Thanks to a resurgence in the number of new cases of COVID-19 and an increased number of people being treated for it in hospitals, the Fourth of July holiday will have a different look in Southern California this year.
Large-scale festivities, from public fireworks shows and concerts, to parties with many family and friends are necessarily on hold in order to limit contact with others and potentially spread the virus.
“This is a big holiday weekend and we’d love to spend it with close family and friends,” Los Angeles County Public Health Director Barbara Ferrer said Monday. “I strongly advise against it.”
County officials, late Monday, announced the temporary closure of beaches over the weekend in order to dissuade groups of people from congregating.
The beaches are closed from 12:01 a.m., July 3 though 5 a.m., July 6.
In addition to the beaches themselves, the order closes piers, parking lots, beach bike paths and access points.
The order also prohibits all fireworks displays.
“This is going to be a different summer,” Ferrer said. “This is going to be a different July Fourth celebration for all of us.”
With one in 140 people now walking around with the virus, based on the most current models, “it’s not safe to be in a crowd right now,” she said.
On Tuesday, Los Angeles County Public Health officials reported 2,779 new COVID-19 cases, the third consecutive day with more than 2,100 new cases reported.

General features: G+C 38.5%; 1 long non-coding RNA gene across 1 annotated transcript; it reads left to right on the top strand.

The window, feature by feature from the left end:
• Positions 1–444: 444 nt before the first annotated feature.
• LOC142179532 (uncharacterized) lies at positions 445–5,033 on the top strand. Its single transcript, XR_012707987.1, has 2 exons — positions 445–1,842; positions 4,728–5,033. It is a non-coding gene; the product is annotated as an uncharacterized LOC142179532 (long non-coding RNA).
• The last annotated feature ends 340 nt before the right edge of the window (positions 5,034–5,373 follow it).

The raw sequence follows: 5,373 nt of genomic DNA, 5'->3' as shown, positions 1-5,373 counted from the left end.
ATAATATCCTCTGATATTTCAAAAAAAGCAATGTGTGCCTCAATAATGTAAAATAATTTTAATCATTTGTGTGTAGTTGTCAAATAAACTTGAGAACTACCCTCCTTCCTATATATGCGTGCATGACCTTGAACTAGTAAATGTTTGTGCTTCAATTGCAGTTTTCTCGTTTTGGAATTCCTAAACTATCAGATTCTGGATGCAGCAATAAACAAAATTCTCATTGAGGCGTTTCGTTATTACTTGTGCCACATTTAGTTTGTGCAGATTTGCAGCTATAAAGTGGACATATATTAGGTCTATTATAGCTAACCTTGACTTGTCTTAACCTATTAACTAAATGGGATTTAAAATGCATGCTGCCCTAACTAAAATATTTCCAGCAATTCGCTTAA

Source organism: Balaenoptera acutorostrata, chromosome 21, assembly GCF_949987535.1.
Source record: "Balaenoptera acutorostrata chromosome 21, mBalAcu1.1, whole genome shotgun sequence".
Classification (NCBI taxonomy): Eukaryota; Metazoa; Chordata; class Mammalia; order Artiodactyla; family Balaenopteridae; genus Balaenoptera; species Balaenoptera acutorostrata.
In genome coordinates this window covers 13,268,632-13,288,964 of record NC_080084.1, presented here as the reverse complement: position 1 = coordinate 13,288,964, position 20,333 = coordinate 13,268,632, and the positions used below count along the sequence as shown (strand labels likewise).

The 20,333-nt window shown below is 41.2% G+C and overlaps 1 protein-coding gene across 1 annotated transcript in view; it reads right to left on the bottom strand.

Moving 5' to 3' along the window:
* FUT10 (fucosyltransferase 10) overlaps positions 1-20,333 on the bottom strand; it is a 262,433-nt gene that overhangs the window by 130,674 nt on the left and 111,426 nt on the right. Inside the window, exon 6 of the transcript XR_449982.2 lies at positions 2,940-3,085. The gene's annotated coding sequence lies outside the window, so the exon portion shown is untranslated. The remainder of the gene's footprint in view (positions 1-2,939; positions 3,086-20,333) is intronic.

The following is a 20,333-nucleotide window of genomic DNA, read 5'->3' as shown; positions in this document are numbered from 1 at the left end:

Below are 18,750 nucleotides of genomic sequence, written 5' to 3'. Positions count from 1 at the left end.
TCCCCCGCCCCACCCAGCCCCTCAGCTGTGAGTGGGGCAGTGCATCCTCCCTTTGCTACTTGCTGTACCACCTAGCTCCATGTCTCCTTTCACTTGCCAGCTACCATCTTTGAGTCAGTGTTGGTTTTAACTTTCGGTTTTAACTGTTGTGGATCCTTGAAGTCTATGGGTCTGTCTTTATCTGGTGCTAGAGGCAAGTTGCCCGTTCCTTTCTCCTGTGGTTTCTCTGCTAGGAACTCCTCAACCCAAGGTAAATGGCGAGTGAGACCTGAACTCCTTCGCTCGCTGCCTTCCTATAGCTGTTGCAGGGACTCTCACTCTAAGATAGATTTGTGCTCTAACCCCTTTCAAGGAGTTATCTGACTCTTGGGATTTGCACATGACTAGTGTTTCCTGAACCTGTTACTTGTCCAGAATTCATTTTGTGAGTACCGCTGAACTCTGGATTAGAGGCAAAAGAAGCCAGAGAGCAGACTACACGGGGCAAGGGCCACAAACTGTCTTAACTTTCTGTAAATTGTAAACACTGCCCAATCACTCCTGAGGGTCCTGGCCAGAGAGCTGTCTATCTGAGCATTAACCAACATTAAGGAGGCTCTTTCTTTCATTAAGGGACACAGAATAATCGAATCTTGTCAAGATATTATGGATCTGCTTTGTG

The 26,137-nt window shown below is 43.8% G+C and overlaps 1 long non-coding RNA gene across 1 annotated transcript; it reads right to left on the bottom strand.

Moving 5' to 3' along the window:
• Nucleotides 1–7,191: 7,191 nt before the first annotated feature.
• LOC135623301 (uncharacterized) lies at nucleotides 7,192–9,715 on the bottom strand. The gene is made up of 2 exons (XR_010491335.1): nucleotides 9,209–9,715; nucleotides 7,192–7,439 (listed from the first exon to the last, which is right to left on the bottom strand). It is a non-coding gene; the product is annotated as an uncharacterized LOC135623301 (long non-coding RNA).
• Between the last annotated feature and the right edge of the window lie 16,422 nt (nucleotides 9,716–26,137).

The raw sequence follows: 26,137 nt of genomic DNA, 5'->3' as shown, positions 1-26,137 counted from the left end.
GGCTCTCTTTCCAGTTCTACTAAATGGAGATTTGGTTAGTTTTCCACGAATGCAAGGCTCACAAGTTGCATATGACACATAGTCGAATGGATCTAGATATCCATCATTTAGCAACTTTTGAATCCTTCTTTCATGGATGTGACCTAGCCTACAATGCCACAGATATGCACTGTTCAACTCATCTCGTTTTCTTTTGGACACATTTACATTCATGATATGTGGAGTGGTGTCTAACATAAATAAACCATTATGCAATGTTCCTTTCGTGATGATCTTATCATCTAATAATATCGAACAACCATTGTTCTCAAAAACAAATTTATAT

“We can’t sustain this rate of increase on positive cases, we just can’t,” Ferrer said Monday, after announcing 2,903 new cases.
As of Tuesday, the county has reported 103,529 confirmed cases of COVID-19.
Across the county, 1,783 people were hospitalized on Tuesday for treatment of COVID-19, after several weeks when hospitalized patients numbered between 1,350 and 1,450, public health officials said.
Of these patients, 26% were being treated in intensive care and 18% on ventilators, according to officials.
Also on Tuesday, 45 additional deaths attributed to COVID-19 were reported, bringing the countywide total to 3,369. As has been the case for much of the pandemic, 93% of those who died had underlying health conditions.
In the Antelope Valley, new cases increased by 73 on Tuesday, for a total of 2,740.
Lancaster’s cases increased by 28 to a total of 1,109, while Palmdale increased by 35 to 1,283.
In the unincorporated areas of the Valley, Quartz Hill remains the hardest hit, with 62 cases reported Tuesday, an increase of two. Sun Village increased its number by one to 53, and Lake Los Angeles by three to 55.
Littlerock/Pearblossom remained the same at 35 on Tuesday, while Acton increased by two to 24.
The number of deaths attributed to COVID-19 in the Antelope Valley remained the same, at 54.